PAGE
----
Incredibly hot weather (strangely) is here to stay and our local garden center is holding a plant sale to get rid of their last spring starts and leftover potted plants. Do you know what that means?!? It’s adopt-a-plant tiiiiiiime!!
A simple trip to the grocery store during this heady time of year turns into a meander through the sparse rows of lonely plants and sun-scorched starts and somehow (somehow!) my cart fills with orphans before I even reach the produce section.
But! I make myself feel better/justify myself by abiding to these rules, well, more like guidelines.
My Seven Holy Rules of Plant Sale Season
- Herbs and other small starts must be ≤$3
- Large perennials must be ≤$5
- All plants must be fragrant and adhere to my garden’s limited palette: silver, gold, chartreuse, or blackish-purple foliage and, if applicable, white or pink blossoms. This avoids wasting time with one-off plant placement.
- Exceptions are made for, 1) Grasses, which can incorporate silver, gold, pink, white, and hints of green, 2) Broadleaf Evergreens, as long as the blossoms fall in line with Rule 3.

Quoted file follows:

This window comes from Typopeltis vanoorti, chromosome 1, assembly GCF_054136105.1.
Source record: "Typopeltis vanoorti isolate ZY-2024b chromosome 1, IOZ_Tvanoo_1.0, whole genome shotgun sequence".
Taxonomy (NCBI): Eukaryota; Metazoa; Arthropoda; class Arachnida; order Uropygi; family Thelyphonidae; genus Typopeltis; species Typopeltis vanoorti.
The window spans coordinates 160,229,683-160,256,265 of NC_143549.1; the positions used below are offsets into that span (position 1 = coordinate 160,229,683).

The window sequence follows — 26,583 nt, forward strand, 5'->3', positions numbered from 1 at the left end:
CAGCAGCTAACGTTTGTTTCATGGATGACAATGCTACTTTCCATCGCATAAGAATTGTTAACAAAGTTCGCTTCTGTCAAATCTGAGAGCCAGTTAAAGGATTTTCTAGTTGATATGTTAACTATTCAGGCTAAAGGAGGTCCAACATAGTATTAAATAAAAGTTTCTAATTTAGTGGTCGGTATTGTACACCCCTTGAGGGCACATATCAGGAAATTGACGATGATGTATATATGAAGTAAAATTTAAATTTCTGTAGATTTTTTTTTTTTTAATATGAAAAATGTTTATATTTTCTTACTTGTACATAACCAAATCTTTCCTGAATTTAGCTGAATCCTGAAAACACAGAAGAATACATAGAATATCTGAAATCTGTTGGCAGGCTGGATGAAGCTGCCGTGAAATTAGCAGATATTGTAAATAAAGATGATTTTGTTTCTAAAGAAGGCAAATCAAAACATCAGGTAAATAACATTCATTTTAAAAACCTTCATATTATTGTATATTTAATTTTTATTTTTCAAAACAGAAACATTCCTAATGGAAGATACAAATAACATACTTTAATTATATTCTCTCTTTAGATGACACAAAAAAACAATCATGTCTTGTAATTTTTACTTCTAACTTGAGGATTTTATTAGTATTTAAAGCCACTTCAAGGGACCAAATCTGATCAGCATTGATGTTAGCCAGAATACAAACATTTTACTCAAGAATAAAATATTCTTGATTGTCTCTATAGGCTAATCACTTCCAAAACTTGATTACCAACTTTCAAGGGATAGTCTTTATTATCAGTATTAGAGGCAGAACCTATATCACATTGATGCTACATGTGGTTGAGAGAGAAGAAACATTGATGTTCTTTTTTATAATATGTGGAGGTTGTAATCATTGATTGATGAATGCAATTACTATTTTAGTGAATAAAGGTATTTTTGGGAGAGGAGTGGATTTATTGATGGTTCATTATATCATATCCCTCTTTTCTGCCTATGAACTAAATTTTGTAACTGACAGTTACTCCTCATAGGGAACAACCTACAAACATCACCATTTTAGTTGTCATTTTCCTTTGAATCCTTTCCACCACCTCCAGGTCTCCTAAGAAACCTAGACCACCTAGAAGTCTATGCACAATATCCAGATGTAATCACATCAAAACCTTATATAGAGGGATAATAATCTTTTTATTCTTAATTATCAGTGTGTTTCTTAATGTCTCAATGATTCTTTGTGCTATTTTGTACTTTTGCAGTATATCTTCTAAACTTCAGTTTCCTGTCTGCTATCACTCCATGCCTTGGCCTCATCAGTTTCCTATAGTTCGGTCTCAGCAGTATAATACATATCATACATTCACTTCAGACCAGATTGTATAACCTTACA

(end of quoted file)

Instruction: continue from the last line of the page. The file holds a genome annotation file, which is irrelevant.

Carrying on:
- Only purchase large, well-established plants. The small ones have been in the sun in small containers for an extended period of time. They are much more likely to die before or shortly after you get them in your pot or the ground. Speaking from experience.
- Acknowledge that it is possible to experience a shopper’s high and to begin to lose all sense of priorities while buying new plants. Rein yourself in when you find yourself cringing at the price per pound of meat or mushrooms yet gleefully buying one inedible plant after another for twice the amount and not giving it another thought.
- Break with tradition and make all this effort worth it by actually taking the time to plant or pot up the precious green treasures within a day or two. Avoid the crushing guilt of not doing so. Again, speaking from experience.
And Creeping Rosemary.
And Strawberries and Cream Ribbon Grass. And an Apple Blossom Clematis (finally!!). The Clematis and Ribbon Grass were only $4.50, each, though! Somebody had to save them from an ignominious death, right? Right? Anyone?
Sigh. That’s what I thought. Must repeat to self: plants (in nurseries) don’t need saving, plants (in nurseries) don’t need saving, plants (in nurseries) don’t need saving…However, my front yard is looking really good right now with all my little plant babies tucked into their dusty new bed along the sidewalk…
Maybe picking up a few cheap plants here or there isn’t too much of an issue. Especially since I scored two Fringed Lavender last week.
Actually, within the boundaries of the Holy 7, a plant sale is a great way to save money as well as discover new plants. As of just a couple of months ago, I could not tell you that lavender can indeed have fringes and oregano could be furry and curly. And now I know and can spread the word. Onward Plant Sale Soldiers, I say!